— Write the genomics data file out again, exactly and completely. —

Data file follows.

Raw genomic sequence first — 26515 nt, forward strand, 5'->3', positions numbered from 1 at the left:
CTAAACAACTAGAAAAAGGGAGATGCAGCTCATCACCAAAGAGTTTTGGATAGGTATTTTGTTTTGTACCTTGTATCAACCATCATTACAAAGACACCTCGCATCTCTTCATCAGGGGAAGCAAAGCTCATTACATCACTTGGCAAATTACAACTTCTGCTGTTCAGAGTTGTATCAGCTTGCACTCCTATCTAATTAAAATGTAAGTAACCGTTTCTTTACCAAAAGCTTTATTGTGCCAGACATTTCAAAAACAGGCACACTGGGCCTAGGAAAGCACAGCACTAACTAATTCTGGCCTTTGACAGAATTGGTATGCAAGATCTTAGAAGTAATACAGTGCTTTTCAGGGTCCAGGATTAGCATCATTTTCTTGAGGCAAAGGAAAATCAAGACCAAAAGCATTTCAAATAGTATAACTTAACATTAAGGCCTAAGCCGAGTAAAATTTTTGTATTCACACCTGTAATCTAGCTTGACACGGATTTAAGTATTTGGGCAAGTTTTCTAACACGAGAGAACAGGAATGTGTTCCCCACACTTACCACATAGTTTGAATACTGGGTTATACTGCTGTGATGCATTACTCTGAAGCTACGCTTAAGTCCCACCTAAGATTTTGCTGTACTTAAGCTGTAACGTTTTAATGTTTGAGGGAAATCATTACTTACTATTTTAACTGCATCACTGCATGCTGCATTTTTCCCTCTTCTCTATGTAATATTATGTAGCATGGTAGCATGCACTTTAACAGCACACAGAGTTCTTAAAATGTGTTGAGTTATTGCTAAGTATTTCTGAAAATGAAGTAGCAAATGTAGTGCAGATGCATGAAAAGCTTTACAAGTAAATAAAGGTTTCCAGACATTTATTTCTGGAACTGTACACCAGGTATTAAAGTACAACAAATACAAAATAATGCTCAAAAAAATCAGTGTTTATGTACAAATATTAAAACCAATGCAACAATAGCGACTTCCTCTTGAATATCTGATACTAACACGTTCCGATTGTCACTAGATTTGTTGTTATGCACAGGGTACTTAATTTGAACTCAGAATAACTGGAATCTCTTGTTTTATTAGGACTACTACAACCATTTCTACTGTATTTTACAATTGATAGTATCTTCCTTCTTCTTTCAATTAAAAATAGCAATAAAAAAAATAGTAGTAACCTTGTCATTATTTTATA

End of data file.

Raw genomic sequence first — 26515 nt, forward strand, 5'->3', positions numbered from 1 at the left:
CTAAACAACTAGAAAAAGGGAGATGCAGCTCATCACCAAAGAGTTTTGGATAGGTATTTTGTTTTGTACCTTGTATCAACCATCATTACAAAGACACCTCGCATCTCTTCATCAGGGGAAGCAAAGCTCATTACATCACTTGGCAAATTACAACTTCTGCTGTTCAGAGTTGTATCAGCTTGCACTCCTATCTAATTAAAATGTAAGTAACCGTTTCTTTACCAAAAGCTTTATTGTGCCAGACATTTCAAAAACAGGCACACTGGGCCTAGGAAAGCACAGCACTAACTAATTCTGGCCTTTGACAGAATTGGTATGCAAGATCTTAGAAGTAATACAGTGCTTTTCAGGGTCCAGGATTAGCATCATTTTCTTGAGGCAAAGGAAAATCAAGACCAAAAGCATTTCAAATAGTATAACTTAACATTAAGGCCTAAGCCGAGTAAAATTTTTGTATTCACACCTGTAATCTAGCTTGACACGGATTTAAGTATTTGGGCAAGTTTTCTAACACGAGAGAACAGGAATGTGTTCCCCACACTTACCACATAGTTTGAATACTGGGTTATACTGCTGTGATGCATTACTCTGAAGCTACGCTTAAGTCCCACCTAAGATTTTGCTGTACTTAAGCTGTAACGTTTTAATGTTTGAGGGAAATCATTACTTACTATTTTAACTGCATCACTGCATGCTGCATTTTTCCCTCTTCTCTATGTAATATTATGTAGCATGGTAGCATGCACTTTAACAGCACACAGAGTTCTTAAAATGTGTTGAGTTATTGCTAAGTATTTCTGAAAATGAAGTAGCAAATGTAGTGCAGATGCATGAAAAGCTTTACAAGTAAATAAAGGTTTCCAGACATTTATTTCTGGAACTGTACACCAGGTATTAAAGTACAACAAATACAAAATAATGCTCAAAAAAATCAGTGTTTATGTACAAATATTAAAACCAATGCAACAATAGCGACTTCCTCTTGAATATCTGATACTAACACGTTCCGATTGTCACTAGATTTGTTGTTATGCACAGGGTACTTAATTTGAACTCAGAATAACTGGAATCTCTTGTTTTATTAGGACTACTACAACCATTTCTACTGTATTTTACAATTGATAGTATCTTCCTTCTTCTTTCAATTAAAAATAGCAATAAAAAAAATAGTAGTAACCTTGTCATTATTTTATA